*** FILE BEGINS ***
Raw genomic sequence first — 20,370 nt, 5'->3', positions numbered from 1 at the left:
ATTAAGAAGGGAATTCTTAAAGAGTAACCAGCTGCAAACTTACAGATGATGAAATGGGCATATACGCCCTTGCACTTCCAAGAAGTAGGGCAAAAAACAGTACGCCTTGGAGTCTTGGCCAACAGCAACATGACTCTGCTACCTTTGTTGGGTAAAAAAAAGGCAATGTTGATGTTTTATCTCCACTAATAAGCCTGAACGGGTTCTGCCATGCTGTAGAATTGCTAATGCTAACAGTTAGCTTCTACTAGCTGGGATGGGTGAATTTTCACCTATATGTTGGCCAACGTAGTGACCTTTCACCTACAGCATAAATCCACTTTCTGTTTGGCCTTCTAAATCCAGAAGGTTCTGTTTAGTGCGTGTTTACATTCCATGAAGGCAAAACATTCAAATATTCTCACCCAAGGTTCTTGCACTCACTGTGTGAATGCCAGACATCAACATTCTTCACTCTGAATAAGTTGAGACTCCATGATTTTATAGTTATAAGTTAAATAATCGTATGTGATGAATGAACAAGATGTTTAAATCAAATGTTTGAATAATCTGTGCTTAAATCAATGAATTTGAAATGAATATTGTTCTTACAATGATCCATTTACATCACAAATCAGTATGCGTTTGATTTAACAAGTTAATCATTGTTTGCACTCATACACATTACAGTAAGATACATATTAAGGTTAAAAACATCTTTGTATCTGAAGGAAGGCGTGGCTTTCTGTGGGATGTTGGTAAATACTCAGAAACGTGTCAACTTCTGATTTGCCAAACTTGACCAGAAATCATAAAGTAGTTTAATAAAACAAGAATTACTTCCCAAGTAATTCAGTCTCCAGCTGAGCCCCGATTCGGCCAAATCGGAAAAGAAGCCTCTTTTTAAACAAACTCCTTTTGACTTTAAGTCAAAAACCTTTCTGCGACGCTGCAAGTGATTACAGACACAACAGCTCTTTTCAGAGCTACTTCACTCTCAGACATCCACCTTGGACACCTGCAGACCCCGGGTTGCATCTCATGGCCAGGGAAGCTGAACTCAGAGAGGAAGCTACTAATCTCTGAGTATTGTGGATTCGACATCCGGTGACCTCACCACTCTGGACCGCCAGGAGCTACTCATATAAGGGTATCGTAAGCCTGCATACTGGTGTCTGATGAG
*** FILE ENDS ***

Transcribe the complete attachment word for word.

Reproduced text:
Raw genomic sequence first — 20,370 nt, 5'->3', positions numbered from 1 at the left:
ATTAAGAAGGGAATTCTTAAAGAGTAACCAGCTGCAAACTTACAGATGATGAAATGGGCATATACGCCCTTGCACTTCCAAGAAGTAGGGCAAAAAACAGTACGCCTTGGAGTCTTGGCCAACAGCAACATGACTCTGCTACCTTTGTTGGGTAAAAAAAAGGCAATGTTGATGTTTTATCTCCACTAATAAGCCTGAACGGGTTCTGCCATGCTGTAGAATTGCTAATGCTAACAGTTAGCTTCTACTAGCTGGGATGGGTGAATTTTCACCTATATGTTGGCCAACGTAGTGACCTTTCACCTACAGCATAAATCCACTTTCTGTTTGGCCTTCTAAATCCAGAAGGTTCTGTTTAGTGCGTGTTTACATTCCATGAAGGCAAAACATTCAAATATTCTCACCCAAGGTTCTTGCACTCACTGTGTGAATGCCAGACATCAACATTCTTCACTCTGAATAAGTTGAGACTCCATGATTTTATAGTTATAAGTTAAATAATCGTATGTGATGAATGAACAAGATGTTTAAATCAAATGTTTGAATAATCTGTGCTTAAATCAATGAATTTGAAATGAATATTGTTCTTACAATGATCCATTTACATCACAAATCAGTATGCGTTTGATTTAACAAGTTAATCATTGTTTGCACTCATACACATTACAGTAAGATACATATTAAGGTTAAAAACATCTTTGTATCTGAAGGAAGGCGTGGCTTTCTGTGGGATGTTGGTAAATACTCAGAAACGTGTCAACTTCTGATTTGCCAAACTTGACCAGAAATCATAAAGTAGTTTAATAAAACAAGAATTACTTCCCAAGTAATTCAGTCTCCAGCTGAGCCCCGATTCGGCCAAATCGGAAAAGAAGCCTCTTTTTAAACAAACTCCTTTTGACTTTAAGTCAAAAACCTTTCTGCGACGCTGCAAGTGATTACAGACACAACAGCTCTTTTCAGAGCTACTTCACTCTCAGACATCCACCTTGGACACCTGCAGACCCCGGGTTGCATCTCATGGCCAGGGAAGCTGAACTCAGAGAGGAAGCTACTAATCTCTGAGTATTGTGGATTCGACATCCGGTGACCTCACCACTCTGGACCGCCAGGAGCTACTCATATAAGGGTATCGTAAGCCTGCATACTGGTGTCTGATGAG